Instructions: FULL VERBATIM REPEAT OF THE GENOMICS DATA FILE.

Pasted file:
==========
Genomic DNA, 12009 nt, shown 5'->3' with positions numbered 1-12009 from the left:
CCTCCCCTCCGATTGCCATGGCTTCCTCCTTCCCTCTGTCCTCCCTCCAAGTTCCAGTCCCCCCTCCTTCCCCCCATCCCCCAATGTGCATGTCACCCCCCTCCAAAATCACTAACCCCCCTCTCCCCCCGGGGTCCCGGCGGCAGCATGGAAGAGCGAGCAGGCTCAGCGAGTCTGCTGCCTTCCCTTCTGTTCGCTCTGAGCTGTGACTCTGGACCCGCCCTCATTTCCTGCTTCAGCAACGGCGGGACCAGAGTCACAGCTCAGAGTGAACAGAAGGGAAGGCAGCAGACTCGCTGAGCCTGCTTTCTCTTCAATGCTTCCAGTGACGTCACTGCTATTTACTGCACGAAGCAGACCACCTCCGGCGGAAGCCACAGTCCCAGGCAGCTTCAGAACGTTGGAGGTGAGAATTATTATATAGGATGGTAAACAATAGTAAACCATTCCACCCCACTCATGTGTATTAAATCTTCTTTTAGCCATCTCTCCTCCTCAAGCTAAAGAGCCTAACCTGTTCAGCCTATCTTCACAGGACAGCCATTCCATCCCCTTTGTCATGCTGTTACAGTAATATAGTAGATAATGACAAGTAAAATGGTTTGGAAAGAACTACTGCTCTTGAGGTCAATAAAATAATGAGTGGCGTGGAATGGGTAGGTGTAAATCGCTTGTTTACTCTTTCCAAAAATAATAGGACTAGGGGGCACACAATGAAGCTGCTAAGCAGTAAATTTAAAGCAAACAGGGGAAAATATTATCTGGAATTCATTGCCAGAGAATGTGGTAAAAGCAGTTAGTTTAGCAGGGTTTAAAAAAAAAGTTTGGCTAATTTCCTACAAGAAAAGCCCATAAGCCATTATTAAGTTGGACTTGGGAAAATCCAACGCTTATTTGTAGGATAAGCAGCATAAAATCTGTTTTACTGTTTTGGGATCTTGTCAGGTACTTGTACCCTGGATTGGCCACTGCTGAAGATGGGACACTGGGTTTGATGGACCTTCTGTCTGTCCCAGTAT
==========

Genomic DNA, 12009 nt, shown 5'->3' with positions numbered 1-12009 from the left:
CCTCCCCTCCGATTGCCATGGCTTCCTCCTTCCCTCTGTCCTCCCTCCAAGTTCCAGTCCCCCCTCCTTCCCCCCATCCCCCAATGTGCATGTCACCCCCCTCCAAAATCACTAACCCCCCTCTCCCCCCGGGGTCCCGGCGGCAGCATGGAAGAGCGAGCAGGCTCAGCGAGTCTGCTGCCTTCCCTTCTGTTCGCTCTGAGCTGTGACTCTGGACCCGCCCTCATTTCCTGCTTCAGCAACGGCGGGACCAGAGTCACAGCTCAGAGTGAACAGAAGGGAAGGCAGCAGACTCGCTGAGCCTGCTTTCTCTTCAATGCTTCCAGTGACGTCACTGCTATTTACTGCACGAAGCAGACCACCTCCGGCGGAAGCCACAGTCCCAGGCAGCTTCAGAACGTTGGAGGTGAGAATTATTATATAGGATGGTAAACAATAGTAAACCATTCCACCCCACTCATGTGTATTAAATCTTCTTTTAGCCATCTCTCCTCCTCAAGCTAAAGAGCCTAACCTGTTCAGCCTATCTTCACAGGACAGCCATTCCATCCCCTTTGTCATGCTGTTACAGTAATATAGTAGATAATGACAAGTAAAATGGTTTGGAAAGAACTACTGCTCTTGAGGTCAATAAAATAATGAGTGGCGTGGAATGGGTAGGTGTAAATCGCTTGTTTACTCTTTCCAAAAATAATAGGACTAGGGGGCACACAATGAAGCTGCTAAGCAGTAAATTTAAAGCAAACAGGGGAAAATATTATCTGGAATTCATTGCCAGAGAATGTGGTAAAAGCAGTTAGTTTAGCAGGGTTTAAAAAAAAAGTTTGGCTAATTTCCTACAAGAAAAGCCCATAAGCCATTATTAAGTTGGACTTGGGAAAATCCAACGCTTATTTGTAGGATAAGCAGCATAAAATCTGTTTTACTGTTTTGGGATCTTGTCAGGTACTTGTACCCTGGATTGGCCACTGCTGAAGATGGGACACTGGGTTTGATGGACCTTCTGTCTGTCCCAGTAT